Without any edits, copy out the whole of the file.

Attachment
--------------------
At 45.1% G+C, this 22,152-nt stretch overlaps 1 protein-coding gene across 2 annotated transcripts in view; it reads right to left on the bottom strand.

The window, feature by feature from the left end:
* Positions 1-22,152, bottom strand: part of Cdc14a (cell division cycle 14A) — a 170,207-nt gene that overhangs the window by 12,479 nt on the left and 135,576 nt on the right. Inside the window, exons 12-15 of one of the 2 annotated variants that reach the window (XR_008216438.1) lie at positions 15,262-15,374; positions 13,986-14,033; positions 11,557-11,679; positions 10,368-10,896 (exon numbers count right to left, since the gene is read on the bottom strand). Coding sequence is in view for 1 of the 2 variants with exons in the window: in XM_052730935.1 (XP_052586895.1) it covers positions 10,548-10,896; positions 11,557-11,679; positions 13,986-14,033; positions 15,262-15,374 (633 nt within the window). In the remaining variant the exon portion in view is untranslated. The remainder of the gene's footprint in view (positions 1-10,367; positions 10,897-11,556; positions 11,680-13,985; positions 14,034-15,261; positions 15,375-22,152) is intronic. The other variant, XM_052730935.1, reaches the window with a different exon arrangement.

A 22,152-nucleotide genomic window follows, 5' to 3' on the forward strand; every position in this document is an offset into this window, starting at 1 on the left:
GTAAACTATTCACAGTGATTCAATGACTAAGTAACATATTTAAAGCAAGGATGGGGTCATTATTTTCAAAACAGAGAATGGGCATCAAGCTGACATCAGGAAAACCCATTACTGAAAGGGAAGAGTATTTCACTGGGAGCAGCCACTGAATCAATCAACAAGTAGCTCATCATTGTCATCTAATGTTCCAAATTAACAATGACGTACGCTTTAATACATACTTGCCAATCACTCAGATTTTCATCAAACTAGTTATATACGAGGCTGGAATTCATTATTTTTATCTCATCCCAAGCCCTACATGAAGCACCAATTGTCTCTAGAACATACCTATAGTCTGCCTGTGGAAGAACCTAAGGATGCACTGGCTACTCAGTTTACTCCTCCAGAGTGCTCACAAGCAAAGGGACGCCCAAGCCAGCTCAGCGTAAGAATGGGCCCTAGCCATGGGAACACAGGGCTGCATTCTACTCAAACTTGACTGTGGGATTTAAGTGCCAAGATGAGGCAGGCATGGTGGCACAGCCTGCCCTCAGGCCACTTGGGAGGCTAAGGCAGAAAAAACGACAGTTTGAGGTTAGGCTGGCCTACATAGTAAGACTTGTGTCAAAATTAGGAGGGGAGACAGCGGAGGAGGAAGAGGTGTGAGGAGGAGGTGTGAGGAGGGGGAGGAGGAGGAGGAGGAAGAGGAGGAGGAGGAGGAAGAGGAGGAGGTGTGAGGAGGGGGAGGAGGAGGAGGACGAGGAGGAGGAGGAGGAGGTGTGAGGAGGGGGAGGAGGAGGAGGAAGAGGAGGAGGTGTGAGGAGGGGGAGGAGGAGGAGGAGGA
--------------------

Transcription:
At 45.1% G+C, this 22,152-nt stretch overlaps 1 protein-coding gene across 2 annotated transcripts in view; it reads right to left on the bottom strand.

The window, feature by feature from the left end:
* Positions 1-22,152, bottom strand: part of Cdc14a (cell division cycle 14A) — a 170,207-nt gene that overhangs the window by 12,479 nt on the left and 135,576 nt on the right. Inside the window, exons 12-15 of one of the 2 annotated variants that reach the window (XR_008216438.1) lie at positions 15,262-15,374; positions 13,986-14,033; positions 11,557-11,679; positions 10,368-10,896 (exon numbers count right to left, since the gene is read on the bottom strand). Coding sequence is in view for 1 of the 2 variants with exons in the window: in XM_052730935.1 (XP_052586895.1) it covers positions 10,548-10,896; positions 11,557-11,679; positions 13,986-14,033; positions 15,262-15,374 (633 nt within the window). In the remaining variant the exon portion in view is untranslated. The remainder of the gene's footprint in view (positions 1-10,367; positions 10,897-11,556; positions 11,680-13,985; positions 14,034-15,261; positions 15,375-22,152) is intronic. The other variant, XM_052730935.1, reaches the window with a different exon arrangement.

A 22,152-nucleotide genomic window follows, 5' to 3' on the forward strand; every position in this document is an offset into this window, starting at 1 on the left:
GTAAACTATTCACAGTGATTCAATGACTAAGTAACATATTTAAAGCAAGGATGGGGTCATTATTTTCAAAACAGAGAATGGGCATCAAGCTGACATCAGGAAAACCCATTACTGAAAGGGAAGAGTATTTCACTGGGAGCAGCCACTGAATCAATCAACAAGTAGCTCATCATTGTCATCTAATGTTCCAAATTAACAATGACGTACGCTTTAATACATACTTGCCAATCACTCAGATTTTCATCAAACTAGTTATATACGAGGCTGGAATTCATTATTTTTATCTCATCCCAAGCCCTACATGAAGCACCAATTGTCTCTAGAACATACCTATAGTCTGCCTGTGGAAGAACCTAAGGATGCACTGGCTACTCAGTTTACTCCTCCAGAGTGCTCACAAGCAAAGGGACGCCCAAGCCAGCTCAGCGTAAGAATGGGCCCTAGCCATGGGAACACAGGGCTGCATTCTACTCAAACTTGACTGTGGGATTTAAGTGCCAAGATGAGGCAGGCATGGTGGCACAGCCTGCCCTCAGGCCACTTGGGAGGCTAAGGCAGAAAAAACGACAGTTTGAGGTTAGGCTGGCCTACATAGTAAGACTTGTGTCAAAATTAGGAGGGGAGACAGCGGAGGAGGAAGAGGTGTGAGGAGGAGGTGTGAGGAGGGGGAGGAGGAGGAGGAGGAAGAGGAGGAGGAGGAGGAAGAGGAGGAGGTGTGAGGAGGGGGAGGAGGAGGAGGACGAGGAGGAGGAGGAGGAGGTGTGAGGAGGGGGAGGAGGAGGAGGAAGAGGAGGAGGTGTGAGGAGGGGGAGGAGGAGGAGGAGGA